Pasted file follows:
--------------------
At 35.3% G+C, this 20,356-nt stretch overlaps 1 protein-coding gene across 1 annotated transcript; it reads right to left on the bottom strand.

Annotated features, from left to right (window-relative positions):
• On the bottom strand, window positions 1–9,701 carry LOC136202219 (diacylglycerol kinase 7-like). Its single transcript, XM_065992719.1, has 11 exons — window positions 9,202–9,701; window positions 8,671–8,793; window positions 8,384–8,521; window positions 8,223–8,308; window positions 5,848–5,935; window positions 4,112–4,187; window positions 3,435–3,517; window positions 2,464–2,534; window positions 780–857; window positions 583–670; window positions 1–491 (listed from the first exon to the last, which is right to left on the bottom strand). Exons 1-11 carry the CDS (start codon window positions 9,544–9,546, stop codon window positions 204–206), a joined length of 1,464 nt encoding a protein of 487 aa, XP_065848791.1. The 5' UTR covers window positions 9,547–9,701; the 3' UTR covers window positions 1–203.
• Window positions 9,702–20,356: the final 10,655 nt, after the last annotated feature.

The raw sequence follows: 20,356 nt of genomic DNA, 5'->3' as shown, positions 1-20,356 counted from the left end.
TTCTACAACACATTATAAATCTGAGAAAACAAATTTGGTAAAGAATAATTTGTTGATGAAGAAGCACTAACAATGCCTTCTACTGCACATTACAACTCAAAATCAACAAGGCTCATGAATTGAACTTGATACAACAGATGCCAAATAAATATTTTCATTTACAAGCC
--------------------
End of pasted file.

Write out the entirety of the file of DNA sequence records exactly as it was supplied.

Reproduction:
At 35.3% G+C, this 20,356-nt stretch overlaps 1 protein-coding gene across 1 annotated transcript; it reads right to left on the bottom strand.

Annotated features, from left to right (window-relative positions):
• On the bottom strand, window positions 1–9,701 carry LOC136202219 (diacylglycerol kinase 7-like). Its single transcript, XM_065992719.1, has 11 exons — window positions 9,202–9,701; window positions 8,671–8,793; window positions 8,384–8,521; window positions 8,223–8,308; window positions 5,848–5,935; window positions 4,112–4,187; window positions 3,435–3,517; window positions 2,464–2,534; window positions 780–857; window positions 583–670; window positions 1–491 (listed from the first exon to the last, which is right to left on the bottom strand). Exons 1-11 carry the CDS (start codon window positions 9,544–9,546, stop codon window positions 204–206), a joined length of 1,464 nt encoding a protein of 487 aa, XP_065848791.1. The 5' UTR covers window positions 9,547–9,701; the 3' UTR covers window positions 1–203.
• Window positions 9,702–20,356: the final 10,655 nt, after the last annotated feature.

The raw sequence follows: 20,356 nt of genomic DNA, 5'->3' as shown, positions 1-20,356 counted from the left end.
TTCTACAACACATTATAAATCTGAGAAAACAAATTTGGTAAAGAATAATTTGTTGATGAAGAAGCACTAACAATGCCTTCTACTGCACATTACAACTCAAAATCAACAAGGCTCATGAATTGAACTTGATACAACAGATGCCAAATAAATATTTTCATTTACAAGCC